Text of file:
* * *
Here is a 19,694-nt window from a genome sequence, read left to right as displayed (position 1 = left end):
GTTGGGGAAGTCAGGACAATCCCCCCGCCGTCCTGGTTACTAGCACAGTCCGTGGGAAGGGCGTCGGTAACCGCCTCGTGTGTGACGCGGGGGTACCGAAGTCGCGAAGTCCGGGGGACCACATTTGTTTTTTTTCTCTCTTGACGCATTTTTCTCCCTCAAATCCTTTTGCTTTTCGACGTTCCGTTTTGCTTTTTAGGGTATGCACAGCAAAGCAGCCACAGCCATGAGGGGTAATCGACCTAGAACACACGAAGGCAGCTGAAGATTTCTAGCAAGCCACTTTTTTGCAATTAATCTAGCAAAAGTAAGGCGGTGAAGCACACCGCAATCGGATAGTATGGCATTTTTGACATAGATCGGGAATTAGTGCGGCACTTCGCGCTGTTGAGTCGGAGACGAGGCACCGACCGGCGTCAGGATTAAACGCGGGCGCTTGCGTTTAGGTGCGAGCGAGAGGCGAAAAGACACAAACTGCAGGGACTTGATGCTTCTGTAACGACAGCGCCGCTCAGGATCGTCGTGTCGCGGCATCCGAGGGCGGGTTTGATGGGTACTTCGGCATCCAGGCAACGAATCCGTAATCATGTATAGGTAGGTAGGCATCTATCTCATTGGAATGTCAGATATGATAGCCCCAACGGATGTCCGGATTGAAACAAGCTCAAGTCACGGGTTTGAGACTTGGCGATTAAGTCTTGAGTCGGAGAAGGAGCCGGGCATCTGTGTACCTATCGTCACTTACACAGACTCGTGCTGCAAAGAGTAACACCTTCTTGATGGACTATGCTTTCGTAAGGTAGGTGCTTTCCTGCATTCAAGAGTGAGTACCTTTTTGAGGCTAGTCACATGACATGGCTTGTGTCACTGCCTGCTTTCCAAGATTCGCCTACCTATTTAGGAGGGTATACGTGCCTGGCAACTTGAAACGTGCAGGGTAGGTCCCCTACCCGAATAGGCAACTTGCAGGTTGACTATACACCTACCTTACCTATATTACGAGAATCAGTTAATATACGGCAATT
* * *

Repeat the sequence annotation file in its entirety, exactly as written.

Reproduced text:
Here is a 19,694-nt window from a genome sequence, read left to right as displayed (position 1 = left end):
GTTGGGGAAGTCAGGACAATCCCCCCGCCGTCCTGGTTACTAGCACAGTCCGTGGGAAGGGCGTCGGTAACCGCCTCGTGTGTGACGCGGGGGTACCGAAGTCGCGAAGTCCGGGGGACCACATTTGTTTTTTTTCTCTCTTGACGCATTTTTCTCCCTCAAATCCTTTTGCTTTTCGACGTTCCGTTTTGCTTTTTAGGGTATGCACAGCAAAGCAGCCACAGCCATGAGGGGTAATCGACCTAGAACACACGAAGGCAGCTGAAGATTTCTAGCAAGCCACTTTTTTGCAATTAATCTAGCAAAAGTAAGGCGGTGAAGCACACCGCAATCGGATAGTATGGCATTTTTGACATAGATCGGGAATTAGTGCGGCACTTCGCGCTGTTGAGTCGGAGACGAGGCACCGACCGGCGTCAGGATTAAACGCGGGCGCTTGCGTTTAGGTGCGAGCGAGAGGCGAAAAGACACAAACTGCAGGGACTTGATGCTTCTGTAACGACAGCGCCGCTCAGGATCGTCGTGTCGCGGCATCCGAGGGCGGGTTTGATGGGTACTTCGGCATCCAGGCAACGAATCCGTAATCATGTATAGGTAGGTAGGCATCTATCTCATTGGAATGTCAGATATGATAGCCCCAACGGATGTCCGGATTGAAACAAGCTCAAGTCACGGGTTTGAGACTTGGCGATTAAGTCTTGAGTCGGAGAAGGAGCCGGGCATCTGTGTACCTATCGTCACTTACACAGACTCGTGCTGCAAAGAGTAACACCTTCTTGATGGACTATGCTTTCGTAAGGTAGGTGCTTTCCTGCATTCAAGAGTGAGTACCTTTTTGAGGCTAGTCACATGACATGGCTTGTGTCACTGCCTGCTTTCCAAGATTCGCCTACCTATTTAGGAGGGTATACGTGCCTGGCAACTTGAAACGTGCAGGGTAGGTCCCCTACCCGAATAGGCAACTTGCAGGTTGACTATACACCTACCTTACCTATATTACGAGAATCAGTTAATATACGGCAATT